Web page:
ELLSWORTH TROWBRIDGE (West
Virginia), 28th Infantry Regiment, 1st Infantry Division, U.S.
Army; killed in action in France on October 9, 1918, one month
before the armistice. There is a marker for Corp. Trowbridge
among the Tablets of The Missing At Meuse-Argonne American Cemetery,
Romagne, France. There is also a headstone in the Maplewood
Cemetery, Kingwood, Preston Co., W. Va. engraved "CORP. M.
E. TROWBRIDGE 1899-1918." It is located in the Trowbridge
plot with Madison's grandparents James McGrew Trowbridge and Sarah
Ann (Snider) Trowbridge. It is possible that the family
had his body returned from France and buried with his grandparents.
Madison was born on May 4, 1899, the son of Joseph Madison Trowbridge
(1865-1941) and Zonie Farnsworth Holyfield (1858-?).
LOY W. WESTFALL, ELECTRICIAN, SECOND CLASS, (Ohio), enlisted in the U.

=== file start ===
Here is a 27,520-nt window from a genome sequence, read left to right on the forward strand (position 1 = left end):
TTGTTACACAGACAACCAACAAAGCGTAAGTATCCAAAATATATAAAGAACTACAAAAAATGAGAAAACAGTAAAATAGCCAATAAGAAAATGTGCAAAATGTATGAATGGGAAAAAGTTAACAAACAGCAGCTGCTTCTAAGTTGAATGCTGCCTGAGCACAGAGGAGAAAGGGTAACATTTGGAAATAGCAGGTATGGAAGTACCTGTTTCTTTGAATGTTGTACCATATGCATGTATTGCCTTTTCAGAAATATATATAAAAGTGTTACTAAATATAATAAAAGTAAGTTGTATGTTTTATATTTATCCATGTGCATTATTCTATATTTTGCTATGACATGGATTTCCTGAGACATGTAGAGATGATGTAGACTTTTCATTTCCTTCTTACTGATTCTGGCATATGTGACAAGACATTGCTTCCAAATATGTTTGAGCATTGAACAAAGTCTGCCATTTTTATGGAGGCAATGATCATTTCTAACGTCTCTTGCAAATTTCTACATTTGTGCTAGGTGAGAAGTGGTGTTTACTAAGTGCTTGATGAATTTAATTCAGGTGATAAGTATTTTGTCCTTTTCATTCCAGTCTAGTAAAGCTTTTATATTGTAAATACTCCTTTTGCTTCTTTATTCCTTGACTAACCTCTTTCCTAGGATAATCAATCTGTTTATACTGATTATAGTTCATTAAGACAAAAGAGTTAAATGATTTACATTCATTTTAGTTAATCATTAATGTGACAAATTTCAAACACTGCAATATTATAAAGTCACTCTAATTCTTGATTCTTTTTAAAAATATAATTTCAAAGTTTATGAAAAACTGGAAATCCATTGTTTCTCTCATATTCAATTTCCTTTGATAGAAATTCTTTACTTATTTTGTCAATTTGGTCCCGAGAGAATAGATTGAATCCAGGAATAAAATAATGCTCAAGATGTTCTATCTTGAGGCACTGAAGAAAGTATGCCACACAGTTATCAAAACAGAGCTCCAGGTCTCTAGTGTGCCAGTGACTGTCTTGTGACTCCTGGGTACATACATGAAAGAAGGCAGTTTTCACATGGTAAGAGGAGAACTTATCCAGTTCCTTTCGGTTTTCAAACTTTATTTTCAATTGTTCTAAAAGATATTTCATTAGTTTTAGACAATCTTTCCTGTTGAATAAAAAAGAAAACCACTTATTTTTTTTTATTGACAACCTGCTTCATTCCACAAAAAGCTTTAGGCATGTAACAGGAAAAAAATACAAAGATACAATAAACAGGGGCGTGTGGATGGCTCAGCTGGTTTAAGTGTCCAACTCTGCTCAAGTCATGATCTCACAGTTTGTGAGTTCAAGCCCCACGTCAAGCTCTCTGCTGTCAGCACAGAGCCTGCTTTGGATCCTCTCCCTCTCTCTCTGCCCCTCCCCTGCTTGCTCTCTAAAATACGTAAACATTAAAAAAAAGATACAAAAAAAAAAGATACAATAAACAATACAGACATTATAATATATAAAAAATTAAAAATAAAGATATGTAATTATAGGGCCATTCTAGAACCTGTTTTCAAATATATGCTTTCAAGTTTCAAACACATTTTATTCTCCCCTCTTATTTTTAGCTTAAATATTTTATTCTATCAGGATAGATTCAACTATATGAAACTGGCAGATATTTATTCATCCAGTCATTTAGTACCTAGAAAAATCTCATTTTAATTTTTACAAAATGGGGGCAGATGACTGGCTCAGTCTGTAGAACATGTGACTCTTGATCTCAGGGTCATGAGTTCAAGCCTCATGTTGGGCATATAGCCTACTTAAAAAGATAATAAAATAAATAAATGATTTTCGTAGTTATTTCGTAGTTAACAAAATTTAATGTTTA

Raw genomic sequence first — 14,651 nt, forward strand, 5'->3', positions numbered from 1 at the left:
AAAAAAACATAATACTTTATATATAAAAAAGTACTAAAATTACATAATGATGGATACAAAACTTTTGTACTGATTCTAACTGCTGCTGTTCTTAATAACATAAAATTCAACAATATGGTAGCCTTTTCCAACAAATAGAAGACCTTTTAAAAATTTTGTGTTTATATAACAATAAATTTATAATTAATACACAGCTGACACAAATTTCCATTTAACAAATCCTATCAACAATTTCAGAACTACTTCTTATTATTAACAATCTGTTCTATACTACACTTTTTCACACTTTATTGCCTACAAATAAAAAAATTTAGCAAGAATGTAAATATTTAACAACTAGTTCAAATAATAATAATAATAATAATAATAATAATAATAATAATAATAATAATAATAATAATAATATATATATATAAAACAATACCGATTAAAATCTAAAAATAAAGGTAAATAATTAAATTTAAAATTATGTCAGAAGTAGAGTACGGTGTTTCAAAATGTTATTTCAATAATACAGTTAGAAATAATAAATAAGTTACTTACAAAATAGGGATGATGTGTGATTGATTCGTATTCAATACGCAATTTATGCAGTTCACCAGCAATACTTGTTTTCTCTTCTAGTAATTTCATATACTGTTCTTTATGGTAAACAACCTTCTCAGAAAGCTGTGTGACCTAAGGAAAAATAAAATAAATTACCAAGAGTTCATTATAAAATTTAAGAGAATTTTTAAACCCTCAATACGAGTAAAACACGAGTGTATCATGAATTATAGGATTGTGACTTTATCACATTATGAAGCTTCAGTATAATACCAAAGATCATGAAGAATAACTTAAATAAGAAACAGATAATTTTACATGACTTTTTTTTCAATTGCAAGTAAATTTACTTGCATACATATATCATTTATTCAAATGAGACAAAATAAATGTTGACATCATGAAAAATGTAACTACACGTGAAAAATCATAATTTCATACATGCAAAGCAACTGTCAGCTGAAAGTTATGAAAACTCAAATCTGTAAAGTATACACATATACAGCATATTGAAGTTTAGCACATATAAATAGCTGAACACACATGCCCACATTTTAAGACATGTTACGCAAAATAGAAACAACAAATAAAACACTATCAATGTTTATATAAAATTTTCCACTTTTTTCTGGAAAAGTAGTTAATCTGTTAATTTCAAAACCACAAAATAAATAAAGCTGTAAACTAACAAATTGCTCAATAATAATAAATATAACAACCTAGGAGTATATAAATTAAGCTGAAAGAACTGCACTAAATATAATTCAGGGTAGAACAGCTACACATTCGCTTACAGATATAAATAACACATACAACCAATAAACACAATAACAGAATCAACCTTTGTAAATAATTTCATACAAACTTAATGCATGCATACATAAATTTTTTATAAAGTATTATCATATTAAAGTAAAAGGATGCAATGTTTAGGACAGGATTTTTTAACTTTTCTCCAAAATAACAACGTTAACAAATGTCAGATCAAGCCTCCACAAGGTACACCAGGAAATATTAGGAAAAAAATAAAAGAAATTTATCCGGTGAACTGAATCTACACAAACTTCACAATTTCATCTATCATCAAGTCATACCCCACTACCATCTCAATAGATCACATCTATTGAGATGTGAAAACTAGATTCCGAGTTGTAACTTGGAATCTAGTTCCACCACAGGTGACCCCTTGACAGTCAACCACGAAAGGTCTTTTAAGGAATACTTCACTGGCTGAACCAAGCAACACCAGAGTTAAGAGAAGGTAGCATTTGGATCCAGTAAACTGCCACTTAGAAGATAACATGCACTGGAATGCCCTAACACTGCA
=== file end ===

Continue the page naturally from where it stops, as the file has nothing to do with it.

S. Navy at Cleveland, Ohio on March 28, 1917 at the age of 25.
From April through October 1917 Loy was assigned to a receiving
ship in New York, N. Y. and then to the submarine base at
New London, Connecticut until January, 1918. From March
until May 1918 he was again assigned to ships based out of New
York. From May until Armistice Day on November 11, 1918
he was assigned to the USS Princess Matoika. He was honorably
discharged on October 19, 1919 at the Great Lakes Naval Training
Center near Chicago. When he enlisted his residence was
listed as 555 W. Thornton Street, Akron, Ohio which was the address
for his parents, Nathaniel and Luvenia (Trowbridge) Westfall.
Source: Ancestry.com. Ohio Military Men, 1917-18 [database
on-line]. Provo, UT, USA: The Generations Network, Inc., 2000.
Original data: Official Roster of Ohio Soldiers, Sailors and Marines